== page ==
4. Bodies

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Allison Behringe explores women’s bodies in a show that addresses topics often discouraged or dismissed as “oversharing”: sexual encounters, menstruation, breastfeeding etc. Each episode starts out by examining a particular bodily issue, then zooms out to examine the greater context. These are the extended conversations women often have in private—with friends, in ladies’ rooms, online, and especially when doctors can’t or don’t help. The podcast is intersectional (doesn’t only focus on privileged white women’s issues), and manages to draw attention to subjects her listeners may be socialized to ignore. This podcast has had a huge social impact, simply because no one can stop Behringe from making the podcast that was so sorely needed - one that, arguably, would never have been commissioned. Go, Allison!

5. Refugee’s Stories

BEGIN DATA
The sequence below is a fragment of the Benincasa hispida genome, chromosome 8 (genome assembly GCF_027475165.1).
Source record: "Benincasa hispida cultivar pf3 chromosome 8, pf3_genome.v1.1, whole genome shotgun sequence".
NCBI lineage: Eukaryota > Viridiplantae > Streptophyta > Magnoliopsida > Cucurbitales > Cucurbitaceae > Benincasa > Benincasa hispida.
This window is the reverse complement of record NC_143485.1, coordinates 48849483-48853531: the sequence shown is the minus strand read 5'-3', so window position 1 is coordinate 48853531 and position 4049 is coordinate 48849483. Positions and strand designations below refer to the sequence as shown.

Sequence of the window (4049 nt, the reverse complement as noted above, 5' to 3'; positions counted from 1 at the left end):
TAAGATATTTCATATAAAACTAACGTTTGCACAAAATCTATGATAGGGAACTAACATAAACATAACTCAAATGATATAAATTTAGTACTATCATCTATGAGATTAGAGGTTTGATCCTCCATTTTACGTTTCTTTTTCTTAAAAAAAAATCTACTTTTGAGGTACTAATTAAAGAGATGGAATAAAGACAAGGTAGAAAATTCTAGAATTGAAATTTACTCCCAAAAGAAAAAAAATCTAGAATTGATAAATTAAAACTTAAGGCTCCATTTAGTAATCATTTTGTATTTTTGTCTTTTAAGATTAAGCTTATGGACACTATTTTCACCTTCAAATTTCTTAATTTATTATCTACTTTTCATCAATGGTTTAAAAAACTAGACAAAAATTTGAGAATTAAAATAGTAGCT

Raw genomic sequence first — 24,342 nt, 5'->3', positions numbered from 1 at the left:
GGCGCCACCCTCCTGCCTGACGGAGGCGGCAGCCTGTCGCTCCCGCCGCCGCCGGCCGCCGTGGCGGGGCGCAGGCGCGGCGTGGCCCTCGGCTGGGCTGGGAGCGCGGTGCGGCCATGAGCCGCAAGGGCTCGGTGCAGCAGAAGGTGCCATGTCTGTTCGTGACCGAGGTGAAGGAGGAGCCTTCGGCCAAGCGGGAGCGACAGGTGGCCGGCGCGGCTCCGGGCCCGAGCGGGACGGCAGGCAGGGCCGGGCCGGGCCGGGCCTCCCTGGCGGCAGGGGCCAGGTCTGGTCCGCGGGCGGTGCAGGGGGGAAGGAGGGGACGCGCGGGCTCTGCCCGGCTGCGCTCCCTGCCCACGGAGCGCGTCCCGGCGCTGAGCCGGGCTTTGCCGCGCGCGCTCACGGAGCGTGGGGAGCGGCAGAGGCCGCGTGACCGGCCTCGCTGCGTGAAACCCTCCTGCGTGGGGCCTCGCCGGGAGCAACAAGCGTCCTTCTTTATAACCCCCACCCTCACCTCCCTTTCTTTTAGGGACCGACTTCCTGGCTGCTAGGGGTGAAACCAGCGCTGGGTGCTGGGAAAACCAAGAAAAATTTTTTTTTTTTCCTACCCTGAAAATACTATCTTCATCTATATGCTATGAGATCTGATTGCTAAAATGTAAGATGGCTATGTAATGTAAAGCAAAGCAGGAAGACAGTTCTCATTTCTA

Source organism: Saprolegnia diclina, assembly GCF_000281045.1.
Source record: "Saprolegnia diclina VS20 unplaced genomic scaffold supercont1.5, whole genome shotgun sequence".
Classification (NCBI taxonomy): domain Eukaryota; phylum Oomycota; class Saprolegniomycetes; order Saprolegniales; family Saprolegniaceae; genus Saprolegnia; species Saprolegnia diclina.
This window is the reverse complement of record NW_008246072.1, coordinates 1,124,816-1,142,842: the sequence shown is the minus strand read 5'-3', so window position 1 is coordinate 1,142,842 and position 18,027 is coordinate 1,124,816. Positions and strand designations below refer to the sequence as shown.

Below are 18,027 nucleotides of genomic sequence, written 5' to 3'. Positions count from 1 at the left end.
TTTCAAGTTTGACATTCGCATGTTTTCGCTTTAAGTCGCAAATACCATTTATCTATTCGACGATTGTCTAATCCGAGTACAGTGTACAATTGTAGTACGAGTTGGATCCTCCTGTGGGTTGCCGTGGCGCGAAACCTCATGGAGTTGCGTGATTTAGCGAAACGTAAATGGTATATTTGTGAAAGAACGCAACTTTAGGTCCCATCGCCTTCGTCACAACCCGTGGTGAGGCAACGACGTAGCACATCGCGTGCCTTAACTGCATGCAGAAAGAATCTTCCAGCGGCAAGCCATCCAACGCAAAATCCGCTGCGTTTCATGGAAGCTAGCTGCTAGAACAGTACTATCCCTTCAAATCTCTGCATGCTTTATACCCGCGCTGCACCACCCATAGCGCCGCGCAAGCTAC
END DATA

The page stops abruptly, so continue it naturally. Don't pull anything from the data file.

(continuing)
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We all know about the war in Syria, and a lot of us may have an opinion about it, but very few of us have had the opportunity to sit in a refugee’s tent and listen to their story firsthand. Refugees’ Stories aims to change that. By the end of the series, audiences are left with one overwhelming sentiment - empathy. Why? Because, despite the teargas, the dread and fear at the prospect of being separated from their loved ones, and the many other horrors facing the refugees in their journey, the podcast taps in to the everyday: arguments amongst spouses (surprisingly familiar), likes, dislikes, childhood memories - all far closer to home than can be imagined. The podcast is a reminder that fundamentally, we are more similar than we are dissimilar - wherever we live, whatever the circumstances.